To allow high-speed (USB 2.0) devices to operate in their fastest mode all hubs between the devices and the computer must be high speed. High-speed devices should fall back to full-speed (USB 1.1) when plugged into a full-speed hub (or connected to an older full-speed computer port). While high-speed hubs can communicate at all device speeds, low and full-speed traffic is combined and segregated from high-speed traffic through a transaction translator. Each transaction translator segregates lower speed traffic into its own pool, essentially creating a virtual full-speed bus. Some designs use a single transaction translator (STT), while other designs have multiple translators (MTT). Having multiple translators is a significant benefit when one connects multiple high-bandwidth full-speed devices.
It is an important consideration that in common language (and often product marketing) USB 2.0 is used as synonymous with high-speed. However, because the USB 2.0 specification, which introduced high-speed, incorporates the USB 1.1 specification such that a USB 2.0 device is not required to operate at high speed, any compliant full-speed or low-speed device may still be labelled as a USB 2.0 device. Thus, not all USB 2.0 hubs operate at high-speed.
Each hub has exactly one upstream port and a number of downstream ports. The upstream port connects the hub (directly or through other hubs) to the host. Other hubs or devices can be attached to the downstream ports. During normal transmission, hubs are essentially transparent: data received from its upstream port is broadcast to all devices attached to its downstream ports; data received from a downstream port is generally forwarded to the upstream port only. This way, what is sent by the host is received by all hubs and devices, and what is sent by a device is received by the host but not by the other devices (an exception is resume signalling). Downstream routing has been changed in USB 3.0 with the addition of Point to Point routing: A route string sent in the packet header allows a USB 3.0 host to only send a downstream packet to a single destination port, decreasing congestion and power consumption.
Hubs are not transparent when dealing with changes in the status of downstream ports, such as insertion or removal of devices. In particular, if a downstream port of a hub changes status, this change is dealt with in an interaction between the host and this hub; the hubs between them act as transparent in this case.
To this aim, each hub has a single interrupt endpoint "1 IN" (endpoint address 1, hub-to-host direction) used to signal changes in the status of the downstream ports. When someone plugs in a device, the hub detects voltage on either D+ or D- and signals the insertion to the host via this interrupt endpoint. When the host polls this interrupt endpoint, it learns that the new device is present. It then instructs the hub (via the default control pipe) to reset the port where the new device was plugged in. This reset makes the new device assume address 0, and the host can then interact with it directly; this interaction will result in the host assigning a new (non-zero) address to the device.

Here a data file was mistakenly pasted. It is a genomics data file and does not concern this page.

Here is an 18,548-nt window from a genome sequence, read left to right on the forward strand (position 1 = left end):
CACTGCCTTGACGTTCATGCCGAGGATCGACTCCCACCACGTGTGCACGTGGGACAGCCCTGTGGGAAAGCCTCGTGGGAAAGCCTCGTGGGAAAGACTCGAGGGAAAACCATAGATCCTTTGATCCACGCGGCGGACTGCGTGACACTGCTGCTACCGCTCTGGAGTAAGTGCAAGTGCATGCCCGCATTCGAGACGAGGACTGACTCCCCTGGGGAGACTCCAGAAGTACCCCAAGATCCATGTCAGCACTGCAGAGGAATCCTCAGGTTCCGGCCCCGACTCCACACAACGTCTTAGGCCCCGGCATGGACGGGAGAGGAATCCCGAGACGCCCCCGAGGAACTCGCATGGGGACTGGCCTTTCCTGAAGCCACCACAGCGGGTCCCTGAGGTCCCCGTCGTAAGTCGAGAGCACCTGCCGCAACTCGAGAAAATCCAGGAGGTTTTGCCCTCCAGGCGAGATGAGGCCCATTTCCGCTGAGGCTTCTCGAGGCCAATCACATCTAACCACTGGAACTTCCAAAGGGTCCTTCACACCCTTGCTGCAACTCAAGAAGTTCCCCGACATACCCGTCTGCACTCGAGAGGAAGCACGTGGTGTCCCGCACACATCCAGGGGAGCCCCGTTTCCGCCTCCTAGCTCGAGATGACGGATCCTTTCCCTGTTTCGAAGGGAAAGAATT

Any USB 2.0 hub that supports a higher standard than USB 1.1 (12 Mbit/s) will translate between the lower standard and the higher standard using what is called a transaction translator (TT). For example, if a USB 1.1 device is connected to a port on a USB 2.0 hub, then the TT would automatically recognize and translate the USB 1.1 signals to USB 2.0 on the uplink. However, the default design is that all lower-standard devices share the same transaction translator and thus create a bottleneck, a configuration known as the single transaction translator. Consequently, multi transaction translators (Multi-TT) were created, which provide more transaction translators such that bottlenecks are avoided. Note that USB 3.0 hubs do not currently perform transaction translation to super-speed for USB 2.0 devices.
Most USB hubs use one or more integrated controller ICs, of which several designs are available from various manufacturers. Most support a four-port hub system, but hubs using 16-port hub controllers are also available in the industry. The USB bus allows seven cascading tiers of ports. The root hub is the first tier, and the last devices are on the seventh tier, which allows 5 tiers worth of hubs between them. The maximum number of user devices is reduced by the number of hubs. With 50 hubs attached, the maximum number is 127 − 50 = 77.
Inverse or sharing hubs
Also available are so-called "sharing hubs", which effectively are the reverse of a USB hub, allowing several PCs to access (usually) a single peripheral. They can either be manual, effectively a simple switch-box, or automatic, incorporating a mechanism that recognises which PC wishes to use the peripheral and switches accordingly. They cannot grant both PCs access at once. Some models, however, have the ability to control multiple peripherals separately (e.g., two PCs and four peripherals, assigning access separately). Only the simpler switches tend to be automatic, and this feature generally places them at a higher price point too. Modern KVM switches can also often share USB devices between several computers.